Sales Tax Holiday: We are not aware of any research group that thinks sales tax holidays are good tax policy. The Tax Foundation says it well: “At first glance, sales tax holidays seem like great policy. They enjoy broad political support, with backers arguing that holidays are a highly visible form of tax cut and provide benefits to low-income consumers. Politicians and other supporters routinely claim that sales tax holidays improve sales for retailers, create jobs, and promote economic growth. Despite their political popularity, sales tax holidays are based on poor tax policy and distract policymakers and taxpayers from real, permanent, and economically beneficial tax reform.” (See the full report here: http://www.taxfoundation.org/news/show/26533.html)
Research shows that these “holidays” don’t lead to more sales — consumers just hold off on purchases they would have made anyway. Although there are likely sales lost by Georgia retailers located close to the state border (all of our neighbors have sales tax holidays), it is not a good policy for the state. The fiscal note shows nearly $30 million of annual lost revenue until the holiday sunsets in 2015. If this lost revenue results in higher local property taxes, it will be a double negative.
Sales tax exemptions: Good tax policy broadens the tax base and lowers tax rates. Tax exemptions that reduce the tax base are made worse when elected officials choose winners and losers. On one hand, the bill expands the jet fuel exemption in current law, which primarily benefits just one company, to at least make things fairer by apply the exemption to most all airlines. On the other hand, the bill adds a discretionary, two-year sales tax exemption for construction materials.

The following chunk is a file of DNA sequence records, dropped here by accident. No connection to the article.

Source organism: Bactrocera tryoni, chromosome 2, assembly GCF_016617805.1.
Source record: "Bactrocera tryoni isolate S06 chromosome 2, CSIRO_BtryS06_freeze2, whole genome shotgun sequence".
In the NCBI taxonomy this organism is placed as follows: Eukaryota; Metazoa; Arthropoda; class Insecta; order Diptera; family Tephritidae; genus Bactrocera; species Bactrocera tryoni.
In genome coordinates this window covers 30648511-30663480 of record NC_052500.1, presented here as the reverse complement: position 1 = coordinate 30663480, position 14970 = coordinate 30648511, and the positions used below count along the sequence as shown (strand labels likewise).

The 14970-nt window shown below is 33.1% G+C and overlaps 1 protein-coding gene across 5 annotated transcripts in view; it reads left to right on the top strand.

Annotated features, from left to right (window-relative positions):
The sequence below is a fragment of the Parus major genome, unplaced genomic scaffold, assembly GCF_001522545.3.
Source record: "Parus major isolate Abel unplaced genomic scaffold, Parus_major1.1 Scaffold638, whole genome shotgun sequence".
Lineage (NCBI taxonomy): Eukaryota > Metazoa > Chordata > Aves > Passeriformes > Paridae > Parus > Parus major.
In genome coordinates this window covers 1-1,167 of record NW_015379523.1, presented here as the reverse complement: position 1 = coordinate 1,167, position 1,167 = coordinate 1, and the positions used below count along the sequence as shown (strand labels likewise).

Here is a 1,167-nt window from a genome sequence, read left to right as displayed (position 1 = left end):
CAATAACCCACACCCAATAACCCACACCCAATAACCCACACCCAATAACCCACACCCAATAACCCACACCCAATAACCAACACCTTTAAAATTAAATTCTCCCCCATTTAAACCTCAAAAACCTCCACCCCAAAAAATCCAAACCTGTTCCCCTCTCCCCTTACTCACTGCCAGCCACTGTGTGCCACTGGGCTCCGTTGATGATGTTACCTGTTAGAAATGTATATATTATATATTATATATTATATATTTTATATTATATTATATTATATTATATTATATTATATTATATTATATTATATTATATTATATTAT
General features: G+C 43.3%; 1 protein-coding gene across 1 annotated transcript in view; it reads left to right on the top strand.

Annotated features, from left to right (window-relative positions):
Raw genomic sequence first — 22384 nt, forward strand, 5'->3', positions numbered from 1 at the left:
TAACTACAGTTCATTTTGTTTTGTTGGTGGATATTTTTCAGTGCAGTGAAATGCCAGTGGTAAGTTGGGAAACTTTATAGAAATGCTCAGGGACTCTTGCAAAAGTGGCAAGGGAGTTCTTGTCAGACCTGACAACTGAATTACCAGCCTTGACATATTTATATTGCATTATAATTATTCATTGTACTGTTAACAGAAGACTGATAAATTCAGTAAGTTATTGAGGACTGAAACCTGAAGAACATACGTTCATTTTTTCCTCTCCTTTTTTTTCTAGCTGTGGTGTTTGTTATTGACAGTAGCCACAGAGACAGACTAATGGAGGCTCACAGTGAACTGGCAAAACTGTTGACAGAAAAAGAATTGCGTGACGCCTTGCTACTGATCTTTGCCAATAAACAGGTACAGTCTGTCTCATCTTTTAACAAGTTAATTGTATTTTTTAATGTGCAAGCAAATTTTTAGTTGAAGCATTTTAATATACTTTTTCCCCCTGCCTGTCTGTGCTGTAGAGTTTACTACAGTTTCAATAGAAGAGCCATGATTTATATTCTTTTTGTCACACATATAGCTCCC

E-Fairness – Technically, we all owe “use” tax on purchases we make on the Internet or by mail order. (Raise your hand if you have ever paid use tax.) The U.S. Supreme Court has ruled that businesses that do not have a physical presence in a state are not obligated to collect sales taxes on purchases made by residents of that state. This puts many Georgia retailers at a disadvantage if they are competing with an online retailer with no physical presence in the state.
Amazon.com allows small businesses to use their web-based platform to sell merchandise. Several states have adopted “Amazon” taxes that require Amazon.com and other online retailers to collect sales tax if they have “affiliates” in their state. The fiscal note suggests Georgia would bring in more than $32 million a year if this proposal passes. However, if Amazon.com simply fires its affiliates as they did when North Carolina passed a similar law, the fiscal note states the “incremental revenue would be negligible.”
In summary, the proposal includes at least one, solid pro-growth proposal that our economy desperately needs. There are certainly pieces of the bill we would eliminate, but the good outweighs the bad. The worst part of the bill is not what is in it, but what isn’t. Opportunities to enact comprehensive tax reform are few and far between. Let’s hope we haven’t allowed our window of opportunity to shut.
Update: The Tax Foundation has published a short analysis of the bill.